Friday, October 14, 2016

Does Higher Meal Frequency Lead to Wight Loss?

For some time, many people have felt that eating a higher number of small meals per day will likely cause a person to lose weight. And some studies do show that increasing meal frequency from, say, three meals per day to six meals per day, does lead to weight loss and improved metabolic health. But again, some studies show that an increasing meal frequency does not lead to weight loss or improved metabolic conditions.

A 2014 study, published in the International Journal of obesity, investigated the effectiveness of meal frequency on 119 overweight Hispanic children who were 8 to 18 years old. The investigators compared infrequent eaters, or eaters who ate less than three times a day, with frequent eaters, or eaters who ate three or more meals a day. The investigators concluded that "the [meal] frequency is related to decreased obesity and metabolic disease risk in overweight Hispanic youth, despite increases in energy intake."

However, in another study reported in the British Journal of Nutrition, the study's investigators suggested that the higher meal frequency does not show any advantages. In the eight-week study, obese subjects were randomly assigned to one of two groups. One group contained subjects who ate three meals per day, where each subject consumed the same amount of calories. And the other group contained subjects who ate six meals a day. Again, each subject in this group consumed the same amount of calories. The investigators concluded that the subjects in the two groups "lost significant and equivalent amounts of weight."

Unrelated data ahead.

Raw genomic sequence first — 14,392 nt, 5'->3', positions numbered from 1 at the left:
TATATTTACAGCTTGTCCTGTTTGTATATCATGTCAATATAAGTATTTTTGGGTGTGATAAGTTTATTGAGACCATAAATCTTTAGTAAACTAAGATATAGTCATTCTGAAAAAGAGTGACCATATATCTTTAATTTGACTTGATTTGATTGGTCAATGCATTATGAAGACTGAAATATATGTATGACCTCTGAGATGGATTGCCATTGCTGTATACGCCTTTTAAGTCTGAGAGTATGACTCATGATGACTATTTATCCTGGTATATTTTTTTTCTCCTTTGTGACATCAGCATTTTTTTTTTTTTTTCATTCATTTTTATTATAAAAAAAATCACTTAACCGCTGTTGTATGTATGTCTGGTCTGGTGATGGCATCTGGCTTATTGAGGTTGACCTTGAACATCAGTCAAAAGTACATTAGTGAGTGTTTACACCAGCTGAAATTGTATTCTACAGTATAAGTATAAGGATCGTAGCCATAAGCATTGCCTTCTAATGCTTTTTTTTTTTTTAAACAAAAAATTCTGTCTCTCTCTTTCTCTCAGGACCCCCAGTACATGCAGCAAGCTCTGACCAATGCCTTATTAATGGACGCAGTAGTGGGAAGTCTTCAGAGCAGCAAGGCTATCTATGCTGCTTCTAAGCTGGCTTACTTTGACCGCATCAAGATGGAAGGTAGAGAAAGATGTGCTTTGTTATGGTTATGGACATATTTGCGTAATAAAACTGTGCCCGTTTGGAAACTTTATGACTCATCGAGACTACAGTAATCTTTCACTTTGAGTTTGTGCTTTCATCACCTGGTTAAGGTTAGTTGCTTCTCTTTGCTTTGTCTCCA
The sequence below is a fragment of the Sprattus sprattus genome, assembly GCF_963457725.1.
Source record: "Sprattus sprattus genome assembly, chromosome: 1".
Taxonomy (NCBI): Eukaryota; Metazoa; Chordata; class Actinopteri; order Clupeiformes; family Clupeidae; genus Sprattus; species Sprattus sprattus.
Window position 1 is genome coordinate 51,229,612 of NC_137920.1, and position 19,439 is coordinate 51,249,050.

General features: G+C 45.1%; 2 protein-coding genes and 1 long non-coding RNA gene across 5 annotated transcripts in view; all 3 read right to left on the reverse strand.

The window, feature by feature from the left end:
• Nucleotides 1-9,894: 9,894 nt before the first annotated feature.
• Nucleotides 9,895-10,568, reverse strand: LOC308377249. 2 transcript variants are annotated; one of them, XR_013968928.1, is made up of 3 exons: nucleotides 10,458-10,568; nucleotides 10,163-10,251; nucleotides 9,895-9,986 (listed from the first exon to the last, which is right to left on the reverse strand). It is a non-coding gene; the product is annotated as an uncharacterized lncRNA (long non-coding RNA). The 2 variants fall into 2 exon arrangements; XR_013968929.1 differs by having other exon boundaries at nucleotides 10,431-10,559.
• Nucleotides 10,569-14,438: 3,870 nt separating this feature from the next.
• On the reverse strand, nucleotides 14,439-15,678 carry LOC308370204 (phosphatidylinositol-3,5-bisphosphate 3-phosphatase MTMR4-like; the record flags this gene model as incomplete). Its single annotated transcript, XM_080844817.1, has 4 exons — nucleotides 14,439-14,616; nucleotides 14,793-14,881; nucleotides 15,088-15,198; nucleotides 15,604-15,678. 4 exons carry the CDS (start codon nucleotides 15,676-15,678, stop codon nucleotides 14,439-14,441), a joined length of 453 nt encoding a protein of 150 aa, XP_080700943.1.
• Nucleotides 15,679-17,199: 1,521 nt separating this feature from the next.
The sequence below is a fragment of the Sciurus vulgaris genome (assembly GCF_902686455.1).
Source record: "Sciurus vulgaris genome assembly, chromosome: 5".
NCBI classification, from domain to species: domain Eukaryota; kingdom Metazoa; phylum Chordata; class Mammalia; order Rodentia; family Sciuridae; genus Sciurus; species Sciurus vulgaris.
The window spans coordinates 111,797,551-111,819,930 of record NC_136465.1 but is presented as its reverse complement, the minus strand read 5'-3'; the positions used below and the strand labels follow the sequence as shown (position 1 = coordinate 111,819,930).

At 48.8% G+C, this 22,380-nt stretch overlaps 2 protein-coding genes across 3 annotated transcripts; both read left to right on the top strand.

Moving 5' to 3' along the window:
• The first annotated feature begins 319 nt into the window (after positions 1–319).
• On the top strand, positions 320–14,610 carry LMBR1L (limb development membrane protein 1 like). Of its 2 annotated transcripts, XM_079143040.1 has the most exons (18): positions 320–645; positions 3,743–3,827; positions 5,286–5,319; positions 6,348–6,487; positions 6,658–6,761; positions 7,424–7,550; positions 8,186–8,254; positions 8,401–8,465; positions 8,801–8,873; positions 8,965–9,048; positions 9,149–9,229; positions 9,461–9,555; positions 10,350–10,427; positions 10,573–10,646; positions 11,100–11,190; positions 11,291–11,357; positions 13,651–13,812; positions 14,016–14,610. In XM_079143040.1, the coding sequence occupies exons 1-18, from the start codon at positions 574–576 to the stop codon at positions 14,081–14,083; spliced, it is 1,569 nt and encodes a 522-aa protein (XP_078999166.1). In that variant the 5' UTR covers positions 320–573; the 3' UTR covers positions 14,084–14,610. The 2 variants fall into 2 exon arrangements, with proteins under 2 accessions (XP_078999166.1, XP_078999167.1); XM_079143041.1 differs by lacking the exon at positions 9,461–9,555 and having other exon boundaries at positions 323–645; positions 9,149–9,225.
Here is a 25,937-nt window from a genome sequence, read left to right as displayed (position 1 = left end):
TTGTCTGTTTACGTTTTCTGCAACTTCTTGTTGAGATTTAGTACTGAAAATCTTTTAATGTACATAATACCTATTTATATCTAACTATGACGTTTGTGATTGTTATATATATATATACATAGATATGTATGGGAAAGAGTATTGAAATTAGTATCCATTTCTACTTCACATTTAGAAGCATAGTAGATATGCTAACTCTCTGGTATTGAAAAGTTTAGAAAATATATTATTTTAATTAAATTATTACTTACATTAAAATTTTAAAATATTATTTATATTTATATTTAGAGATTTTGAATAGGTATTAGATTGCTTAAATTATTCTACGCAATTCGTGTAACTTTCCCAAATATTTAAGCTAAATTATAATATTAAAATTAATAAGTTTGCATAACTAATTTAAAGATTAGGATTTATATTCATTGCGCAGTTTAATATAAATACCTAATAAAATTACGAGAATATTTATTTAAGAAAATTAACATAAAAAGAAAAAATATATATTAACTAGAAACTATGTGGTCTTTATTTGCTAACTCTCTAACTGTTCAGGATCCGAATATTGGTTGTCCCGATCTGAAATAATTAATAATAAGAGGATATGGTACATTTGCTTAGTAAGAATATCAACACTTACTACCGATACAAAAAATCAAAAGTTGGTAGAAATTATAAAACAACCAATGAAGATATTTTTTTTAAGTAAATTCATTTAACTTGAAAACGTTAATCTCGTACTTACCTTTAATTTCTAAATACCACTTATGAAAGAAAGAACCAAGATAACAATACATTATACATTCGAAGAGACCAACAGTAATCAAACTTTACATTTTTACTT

Further, the investigators indicated that "studies have found that increased meal frequency doesn’t appear to significantly enhance diet-induced thermogenesis, total energy expenditure or resting metabolic rate."

So the opinions on the effectiveness of meal frequency are indeed mixed. It might be that for some people, a higher meal frequency may be effective, and for others, a higher meal frequency might not be effective. More randomized controlled studies are warranted. This is the only way that usable evidence can be gained.


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